"We know what God's called us to do regarding refugees. We have this opportunity to show the gospel and show Christ's love," adds Lawrence Yoo, pastor of the Southern Baptist-affiliated Waypoint Church in Durham. Just about every church member is part of a team sponsoring refugee families, and several have elected to live "in community" in apartment complexes crowded with refugees.
According to Adam Clark, director of the Durham branch of World Relief—one of the four resettlement agencies working in North Carolina—about 230 churches from across the theological spectrum partner with his office. That's impressive for a medium-size program; in fact, he says, his office garners the most volunteers of any of World Relief's offices across the country.
"It's a real bragging point," he says.
Volunteers who work with World Relief and similar agencies learn about the detailed, two-years-plus vetting process that all refugees to the U.S. go through and the subsequently tiny chance a terrorist will slip through the cracks. That's one reason they tend to support the programs and oppose Trump's refugee restrictions, no matter how closely their views might otherwise align with political conservatism.
But refugees are also a more politically palatable population than, say, undocumented immigrants. After all, they're lawfully here.
"In my experience, Christians are more ready and willing to help refugees because they come here legally, versus other immigrants who many perceive as not having 'gotten in line,'" says Jennie Belle, program associate for farmworker and immigrant rights at the N.C. Council of Churches.
Indeed, many refugees don't want to come to the United States; they simply have to, as a result of suffering and hardship in their home countries.
World Relief and affiliated groups are worried, though. The number of refugees coming into this country has slowed to a trickle. Even though Trump's executive orders were struck down, he had the authority to reduce the annual cap on refugees from 110,000 under President Obama last year to 50,000 this year—and the majority of those have already arrived. That diminished number throws both the agencies and the volunteers into uncertainty.
Marc and Kim Wyatt, Raleigh-based volunteers with the Cooperative Baptist Fellowship, ran Welcome House, a residence providing short-term housing for refugees that was the inspiration for Hope House as well as several other similar facilities across the state. After hosting almost 150 people over the course of fifteen months, they had to close at the end of February because of a lack of arrivals. What's ironic, they say, is that public support for their work has never been greater—because of outrage over Trump's actions.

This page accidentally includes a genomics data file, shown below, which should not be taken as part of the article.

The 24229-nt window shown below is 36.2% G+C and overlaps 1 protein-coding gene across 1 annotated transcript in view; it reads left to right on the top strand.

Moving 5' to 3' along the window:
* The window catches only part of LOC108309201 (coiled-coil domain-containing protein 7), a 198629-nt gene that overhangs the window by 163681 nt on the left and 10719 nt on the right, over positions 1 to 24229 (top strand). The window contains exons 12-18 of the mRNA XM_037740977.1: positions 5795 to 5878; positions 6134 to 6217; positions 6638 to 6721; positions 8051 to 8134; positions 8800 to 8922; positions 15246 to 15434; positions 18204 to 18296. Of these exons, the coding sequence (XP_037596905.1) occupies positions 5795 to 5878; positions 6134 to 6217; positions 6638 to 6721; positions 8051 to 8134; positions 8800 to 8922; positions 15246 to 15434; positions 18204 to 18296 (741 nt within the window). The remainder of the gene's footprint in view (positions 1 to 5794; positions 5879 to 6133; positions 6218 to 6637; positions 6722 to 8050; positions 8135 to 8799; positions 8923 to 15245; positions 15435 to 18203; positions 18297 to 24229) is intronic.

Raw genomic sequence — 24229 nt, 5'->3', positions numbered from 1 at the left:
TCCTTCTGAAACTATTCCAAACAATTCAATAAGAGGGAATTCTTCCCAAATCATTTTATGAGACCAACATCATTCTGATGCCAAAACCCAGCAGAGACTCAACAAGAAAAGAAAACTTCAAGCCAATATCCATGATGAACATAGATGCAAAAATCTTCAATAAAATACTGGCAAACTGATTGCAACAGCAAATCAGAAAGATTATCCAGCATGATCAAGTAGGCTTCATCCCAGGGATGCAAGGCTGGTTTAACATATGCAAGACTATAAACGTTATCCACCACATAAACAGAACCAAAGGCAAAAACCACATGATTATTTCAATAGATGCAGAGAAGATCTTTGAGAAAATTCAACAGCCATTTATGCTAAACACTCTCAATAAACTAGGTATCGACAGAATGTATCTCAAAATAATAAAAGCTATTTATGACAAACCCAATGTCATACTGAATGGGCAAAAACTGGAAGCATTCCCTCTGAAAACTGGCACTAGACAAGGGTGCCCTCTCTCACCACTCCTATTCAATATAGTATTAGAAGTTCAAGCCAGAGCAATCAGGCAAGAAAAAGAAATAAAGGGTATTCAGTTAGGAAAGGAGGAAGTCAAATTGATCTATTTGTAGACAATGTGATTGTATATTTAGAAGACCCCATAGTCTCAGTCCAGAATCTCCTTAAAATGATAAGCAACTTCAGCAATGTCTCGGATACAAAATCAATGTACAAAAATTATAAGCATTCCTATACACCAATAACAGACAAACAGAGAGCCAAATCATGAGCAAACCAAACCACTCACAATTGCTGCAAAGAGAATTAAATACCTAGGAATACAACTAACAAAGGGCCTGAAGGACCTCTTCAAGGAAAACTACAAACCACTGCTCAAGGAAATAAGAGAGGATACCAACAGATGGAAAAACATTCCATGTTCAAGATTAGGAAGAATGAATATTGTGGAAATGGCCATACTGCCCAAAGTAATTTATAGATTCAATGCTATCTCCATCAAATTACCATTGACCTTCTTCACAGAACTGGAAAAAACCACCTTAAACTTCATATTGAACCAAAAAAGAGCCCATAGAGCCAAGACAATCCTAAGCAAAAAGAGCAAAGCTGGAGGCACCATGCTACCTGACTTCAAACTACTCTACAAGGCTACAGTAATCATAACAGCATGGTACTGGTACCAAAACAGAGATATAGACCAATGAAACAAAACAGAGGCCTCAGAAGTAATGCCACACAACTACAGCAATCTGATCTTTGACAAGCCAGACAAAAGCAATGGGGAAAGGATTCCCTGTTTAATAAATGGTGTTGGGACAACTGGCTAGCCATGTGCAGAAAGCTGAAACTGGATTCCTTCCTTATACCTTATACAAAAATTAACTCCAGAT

"There's a tremendous interest and enthusiasm to help from the community—not just the faith community," says Marc Wyatt. "People here are concerned. For us, this is one of the most opportune times for the church to be engaged with the community." But he's worried because there aren't many new refugees coming right now. "In four months, say, if things get going, will interest and the desire to help return? We're prayerful that the enthusiasm now won't be squashed by the delay of new arrivals."
In the meantime, the couple is recommending that potential volunteers get to know the area's refugee community and the agencies that serve it. There's plenty of need among existing refugees for mentors, ESL tutors, and after-school teachers. That recommendation goes for anyone, not just those outraged about the current political climate. As just about all of the pastors and church members involved with refugees would agree, the best way to overcome anxiety toward outsiders is simply to get to know them.
That's been Rachel Betts's experience during her time sponsoring the Syrian family.
"I think when you get down to it, even people who might be more conservative-minded as far as immigration policy goes, or more fearful about potential terrorists—when you say we need a bicycle for a twelve-year-old who came from Syria, they say, 'We have one. Have mine," she says. "I think it goes back to that fear of the unknown, but when people have the opportunity to see a person and see a need, they're going to step up."
This article appeared in print with the headline "Blessed Are The Merciful"